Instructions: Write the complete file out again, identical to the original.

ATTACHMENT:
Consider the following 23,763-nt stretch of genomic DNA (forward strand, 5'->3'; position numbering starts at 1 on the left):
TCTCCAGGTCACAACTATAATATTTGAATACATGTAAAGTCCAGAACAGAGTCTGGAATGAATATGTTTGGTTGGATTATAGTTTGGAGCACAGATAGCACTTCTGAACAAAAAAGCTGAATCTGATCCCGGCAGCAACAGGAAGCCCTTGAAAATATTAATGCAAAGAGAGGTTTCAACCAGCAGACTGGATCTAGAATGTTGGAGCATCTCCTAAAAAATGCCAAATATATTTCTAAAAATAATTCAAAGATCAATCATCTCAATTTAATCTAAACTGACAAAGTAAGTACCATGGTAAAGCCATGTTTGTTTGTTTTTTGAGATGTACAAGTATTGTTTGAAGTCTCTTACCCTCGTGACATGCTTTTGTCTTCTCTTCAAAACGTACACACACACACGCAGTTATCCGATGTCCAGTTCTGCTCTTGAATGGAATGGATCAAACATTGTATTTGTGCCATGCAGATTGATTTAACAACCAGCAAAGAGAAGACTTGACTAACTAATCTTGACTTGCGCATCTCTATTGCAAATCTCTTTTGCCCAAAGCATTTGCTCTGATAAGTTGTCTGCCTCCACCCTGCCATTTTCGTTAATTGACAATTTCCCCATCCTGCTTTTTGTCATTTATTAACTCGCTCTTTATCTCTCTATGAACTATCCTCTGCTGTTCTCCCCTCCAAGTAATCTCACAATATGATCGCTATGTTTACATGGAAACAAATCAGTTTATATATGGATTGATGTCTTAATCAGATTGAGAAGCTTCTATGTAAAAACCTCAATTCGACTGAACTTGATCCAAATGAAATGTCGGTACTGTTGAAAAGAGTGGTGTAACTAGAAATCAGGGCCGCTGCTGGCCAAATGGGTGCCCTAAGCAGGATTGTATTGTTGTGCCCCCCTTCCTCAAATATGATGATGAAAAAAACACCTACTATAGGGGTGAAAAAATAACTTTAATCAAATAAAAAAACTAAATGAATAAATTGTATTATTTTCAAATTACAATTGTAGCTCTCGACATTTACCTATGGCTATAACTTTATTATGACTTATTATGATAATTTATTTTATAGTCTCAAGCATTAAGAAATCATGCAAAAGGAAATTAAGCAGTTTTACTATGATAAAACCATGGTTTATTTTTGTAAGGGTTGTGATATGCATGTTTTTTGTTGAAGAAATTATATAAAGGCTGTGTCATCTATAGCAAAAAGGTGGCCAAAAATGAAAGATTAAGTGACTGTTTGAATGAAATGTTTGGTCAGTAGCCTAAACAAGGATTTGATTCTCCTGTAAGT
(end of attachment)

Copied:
Consider the following 23,763-nt stretch of genomic DNA (forward strand, 5'->3'; position numbering starts at 1 on the left):
TCTCCAGGTCACAACTATAATATTTGAATACATGTAAAGTCCAGAACAGAGTCTGGAATGAATATGTTTGGTTGGATTATAGTTTGGAGCACAGATAGCACTTCTGAACAAAAAAGCTGAATCTGATCCCGGCAGCAACAGGAAGCCCTTGAAAATATTAATGCAAAGAGAGGTTTCAACCAGCAGACTGGATCTAGAATGTTGGAGCATCTCCTAAAAAATGCCAAATATATTTCTAAAAATAATTCAAAGATCAATCATCTCAATTTAATCTAAACTGACAAAGTAAGTACCATGGTAAAGCCATGTTTGTTTGTTTTTTGAGATGTACAAGTATTGTTTGAAGTCTCTTACCCTCGTGACATGCTTTTGTCTTCTCTTCAAAACGTACACACACACACGCAGTTATCCGATGTCCAGTTCTGCTCTTGAATGGAATGGATCAAACATTGTATTTGTGCCATGCAGATTGATTTAACAACCAGCAAAGAGAAGACTTGACTAACTAATCTTGACTTGCGCATCTCTATTGCAAATCTCTTTTGCCCAAAGCATTTGCTCTGATAAGTTGTCTGCCTCCACCCTGCCATTTTCGTTAATTGACAATTTCCCCATCCTGCTTTTTGTCATTTATTAACTCGCTCTTTATCTCTCTATGAACTATCCTCTGCTGTTCTCCCCTCCAAGTAATCTCACAATATGATCGCTATGTTTACATGGAAACAAATCAGTTTATATATGGATTGATGTCTTAATCAGATTGAGAAGCTTCTATGTAAAAACCTCAATTCGACTGAACTTGATCCAAATGAAATGTCGGTACTGTTGAAAAGAGTGGTGTAACTAGAAATCAGGGCCGCTGCTGGCCAAATGGGTGCCCTAAGCAGGATTGTATTGTTGTGCCCCCCTTCCTCAAATATGATGATGAAAAAAACACCTACTATAGGGGTGAAAAAATAACTTTAATCAAATAAAAAAACTAAATGAATAAATTGTATTATTTTCAAATTACAATTGTAGCTCTCGACATTTACCTATGGCTATAACTTTATTATGACTTATTATGATAATTTATTTTATAGTCTCAAGCATTAAGAAATCATGCAAAAGGAAATTAAGCAGTTTTACTATGATAAAACCATGGTTTATTTTTGTAAGGGTTGTGATATGCATGTTTTTTGTTGAAGAAATTATATAAAGGCTGTGTCATCTATAGCAAAAAGGTGGCCAAAAATGAAAGATTAAGTGACTGTTTGAATGAAATGTTTGGTCAGTAGCCTAAACAAGGATTTGATTCTCCTGTAAGT